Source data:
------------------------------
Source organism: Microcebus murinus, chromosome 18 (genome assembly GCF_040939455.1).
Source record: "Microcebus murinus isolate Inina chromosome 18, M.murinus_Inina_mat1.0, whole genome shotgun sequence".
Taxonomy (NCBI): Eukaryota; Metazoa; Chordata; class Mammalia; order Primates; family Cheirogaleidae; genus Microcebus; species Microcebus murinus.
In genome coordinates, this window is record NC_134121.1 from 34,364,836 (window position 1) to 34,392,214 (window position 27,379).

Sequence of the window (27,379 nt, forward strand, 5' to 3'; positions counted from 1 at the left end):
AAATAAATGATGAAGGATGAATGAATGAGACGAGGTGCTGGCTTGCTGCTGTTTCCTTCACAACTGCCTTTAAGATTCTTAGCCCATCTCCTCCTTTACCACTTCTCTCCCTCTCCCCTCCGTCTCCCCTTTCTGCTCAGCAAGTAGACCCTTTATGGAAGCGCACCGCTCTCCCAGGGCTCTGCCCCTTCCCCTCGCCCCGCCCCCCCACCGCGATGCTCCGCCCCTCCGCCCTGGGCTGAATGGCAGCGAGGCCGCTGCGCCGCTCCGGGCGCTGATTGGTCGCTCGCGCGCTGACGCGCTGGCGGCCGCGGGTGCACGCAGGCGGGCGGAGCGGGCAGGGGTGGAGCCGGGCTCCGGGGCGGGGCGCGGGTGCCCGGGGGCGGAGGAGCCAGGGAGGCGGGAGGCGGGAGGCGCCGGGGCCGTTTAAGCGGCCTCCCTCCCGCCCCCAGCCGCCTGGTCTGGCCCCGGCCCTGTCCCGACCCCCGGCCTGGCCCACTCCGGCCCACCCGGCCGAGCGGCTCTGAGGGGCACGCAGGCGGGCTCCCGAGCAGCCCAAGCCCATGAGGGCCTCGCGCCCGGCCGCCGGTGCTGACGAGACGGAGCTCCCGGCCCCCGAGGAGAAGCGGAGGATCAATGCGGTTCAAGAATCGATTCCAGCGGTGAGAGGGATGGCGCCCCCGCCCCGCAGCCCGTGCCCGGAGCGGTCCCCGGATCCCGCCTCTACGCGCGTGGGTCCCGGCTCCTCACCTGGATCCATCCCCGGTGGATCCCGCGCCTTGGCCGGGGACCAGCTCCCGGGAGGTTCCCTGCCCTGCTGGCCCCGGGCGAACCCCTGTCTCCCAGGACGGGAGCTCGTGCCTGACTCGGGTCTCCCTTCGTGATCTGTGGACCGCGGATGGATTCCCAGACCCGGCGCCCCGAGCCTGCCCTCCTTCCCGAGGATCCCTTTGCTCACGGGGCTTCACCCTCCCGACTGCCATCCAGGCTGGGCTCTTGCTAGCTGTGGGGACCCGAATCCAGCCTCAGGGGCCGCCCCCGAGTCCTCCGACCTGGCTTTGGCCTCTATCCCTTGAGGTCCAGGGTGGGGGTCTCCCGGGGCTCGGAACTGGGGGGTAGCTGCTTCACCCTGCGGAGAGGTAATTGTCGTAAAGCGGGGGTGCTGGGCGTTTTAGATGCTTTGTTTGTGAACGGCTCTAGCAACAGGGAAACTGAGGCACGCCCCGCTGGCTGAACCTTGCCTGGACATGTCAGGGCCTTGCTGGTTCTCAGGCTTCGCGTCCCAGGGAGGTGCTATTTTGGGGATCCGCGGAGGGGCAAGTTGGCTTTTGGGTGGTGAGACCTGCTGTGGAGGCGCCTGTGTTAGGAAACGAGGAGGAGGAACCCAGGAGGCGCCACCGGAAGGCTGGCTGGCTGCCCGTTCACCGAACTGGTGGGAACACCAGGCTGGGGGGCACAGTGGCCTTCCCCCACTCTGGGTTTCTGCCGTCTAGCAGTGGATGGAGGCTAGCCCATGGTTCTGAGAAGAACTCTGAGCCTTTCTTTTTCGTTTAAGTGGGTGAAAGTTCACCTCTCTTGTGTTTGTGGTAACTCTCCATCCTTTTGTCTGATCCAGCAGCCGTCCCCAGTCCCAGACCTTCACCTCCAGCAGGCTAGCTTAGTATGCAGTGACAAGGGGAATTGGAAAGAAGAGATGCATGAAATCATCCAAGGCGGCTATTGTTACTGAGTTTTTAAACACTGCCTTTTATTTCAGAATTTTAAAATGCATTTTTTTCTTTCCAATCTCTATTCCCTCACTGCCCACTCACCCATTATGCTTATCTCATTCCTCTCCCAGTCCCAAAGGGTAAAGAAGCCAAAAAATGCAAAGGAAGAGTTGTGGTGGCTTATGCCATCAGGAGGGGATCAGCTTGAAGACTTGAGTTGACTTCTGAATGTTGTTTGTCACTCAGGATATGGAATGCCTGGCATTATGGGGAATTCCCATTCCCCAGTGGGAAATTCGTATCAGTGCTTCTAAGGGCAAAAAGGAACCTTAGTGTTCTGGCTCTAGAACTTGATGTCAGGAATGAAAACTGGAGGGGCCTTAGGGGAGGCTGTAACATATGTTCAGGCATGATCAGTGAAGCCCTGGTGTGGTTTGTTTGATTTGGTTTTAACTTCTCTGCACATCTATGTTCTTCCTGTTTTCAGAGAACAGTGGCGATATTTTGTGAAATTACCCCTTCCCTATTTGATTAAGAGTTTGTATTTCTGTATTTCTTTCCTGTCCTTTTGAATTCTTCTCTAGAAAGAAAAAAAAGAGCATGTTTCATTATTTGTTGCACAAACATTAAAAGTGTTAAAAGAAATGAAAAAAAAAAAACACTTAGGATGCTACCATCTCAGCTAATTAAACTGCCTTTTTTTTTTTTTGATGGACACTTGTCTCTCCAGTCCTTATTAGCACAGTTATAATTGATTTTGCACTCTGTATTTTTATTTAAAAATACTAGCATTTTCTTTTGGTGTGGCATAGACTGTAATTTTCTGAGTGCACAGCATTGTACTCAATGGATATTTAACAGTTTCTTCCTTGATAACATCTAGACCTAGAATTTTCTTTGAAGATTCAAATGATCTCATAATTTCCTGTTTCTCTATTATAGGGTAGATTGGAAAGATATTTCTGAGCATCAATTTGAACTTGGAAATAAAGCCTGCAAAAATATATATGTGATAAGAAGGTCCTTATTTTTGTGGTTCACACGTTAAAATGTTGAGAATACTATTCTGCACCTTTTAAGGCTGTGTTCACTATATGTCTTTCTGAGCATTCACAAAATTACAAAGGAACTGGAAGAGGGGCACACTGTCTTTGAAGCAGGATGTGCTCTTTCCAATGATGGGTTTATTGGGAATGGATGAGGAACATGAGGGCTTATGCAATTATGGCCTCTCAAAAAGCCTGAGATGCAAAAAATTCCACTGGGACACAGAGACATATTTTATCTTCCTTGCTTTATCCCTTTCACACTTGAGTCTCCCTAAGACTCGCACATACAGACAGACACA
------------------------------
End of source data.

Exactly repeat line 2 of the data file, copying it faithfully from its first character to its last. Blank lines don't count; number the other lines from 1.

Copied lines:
Source record: "Microcebus murinus isolate Inina chromosome 18, M.murinus_Inina_mat1.0, whole genome shotgun sequence".